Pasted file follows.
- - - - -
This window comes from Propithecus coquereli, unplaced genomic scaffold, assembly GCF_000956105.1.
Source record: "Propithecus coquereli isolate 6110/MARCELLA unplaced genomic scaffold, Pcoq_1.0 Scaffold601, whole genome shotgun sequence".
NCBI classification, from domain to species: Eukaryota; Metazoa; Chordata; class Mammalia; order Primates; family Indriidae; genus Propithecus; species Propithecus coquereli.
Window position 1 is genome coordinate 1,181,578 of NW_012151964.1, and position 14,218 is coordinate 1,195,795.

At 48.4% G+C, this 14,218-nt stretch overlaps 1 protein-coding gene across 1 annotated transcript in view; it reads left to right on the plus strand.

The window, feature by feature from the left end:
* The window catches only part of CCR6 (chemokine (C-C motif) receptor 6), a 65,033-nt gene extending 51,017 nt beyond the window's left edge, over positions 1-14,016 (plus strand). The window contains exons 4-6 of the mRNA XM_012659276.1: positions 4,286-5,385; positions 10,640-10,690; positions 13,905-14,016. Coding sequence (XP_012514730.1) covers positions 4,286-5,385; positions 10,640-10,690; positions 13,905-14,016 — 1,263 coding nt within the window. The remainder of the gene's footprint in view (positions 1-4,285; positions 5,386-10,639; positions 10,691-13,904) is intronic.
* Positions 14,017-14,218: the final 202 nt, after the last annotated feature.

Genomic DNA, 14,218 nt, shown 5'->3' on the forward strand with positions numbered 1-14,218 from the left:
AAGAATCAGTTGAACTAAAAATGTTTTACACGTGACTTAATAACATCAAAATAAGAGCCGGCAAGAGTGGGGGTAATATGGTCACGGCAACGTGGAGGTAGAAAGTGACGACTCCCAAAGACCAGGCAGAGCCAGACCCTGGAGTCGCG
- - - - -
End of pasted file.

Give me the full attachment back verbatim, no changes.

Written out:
This window comes from Propithecus coquereli, unplaced genomic scaffold, assembly GCF_000956105.1.
Source record: "Propithecus coquereli isolate 6110/MARCELLA unplaced genomic scaffold, Pcoq_1.0 Scaffold601, whole genome shotgun sequence".
NCBI classification, from domain to species: Eukaryota; Metazoa; Chordata; class Mammalia; order Primates; family Indriidae; genus Propithecus; species Propithecus coquereli.
Window position 1 is genome coordinate 1,181,578 of NW_012151964.1, and position 14,218 is coordinate 1,195,795.

At 48.4% G+C, this 14,218-nt stretch overlaps 1 protein-coding gene across 1 annotated transcript in view; it reads left to right on the plus strand.

The window, feature by feature from the left end:
* The window catches only part of CCR6 (chemokine (C-C motif) receptor 6), a 65,033-nt gene extending 51,017 nt beyond the window's left edge, over positions 1-14,016 (plus strand). The window contains exons 4-6 of the mRNA XM_012659276.1: positions 4,286-5,385; positions 10,640-10,690; positions 13,905-14,016. Coding sequence (XP_012514730.1) covers positions 4,286-5,385; positions 10,640-10,690; positions 13,905-14,016 — 1,263 coding nt within the window. The remainder of the gene's footprint in view (positions 1-4,285; positions 5,386-10,639; positions 10,691-13,904) is intronic.
* Positions 14,017-14,218: the final 202 nt, after the last annotated feature.

Genomic DNA, 14,218 nt, shown 5'->3' on the forward strand with positions numbered 1-14,218 from the left:
AAGAATCAGTTGAACTAAAAATGTTTTACACGTGACTTAATAACATCAAAATAAGAGCCGGCAAGAGTGGGGGTAATATGGTCACGGCAACGTGGAGGTAGAAAGTGACGACTCCCAAAGACCAGGCAGAGCCAGACCCTGGAGTCGCG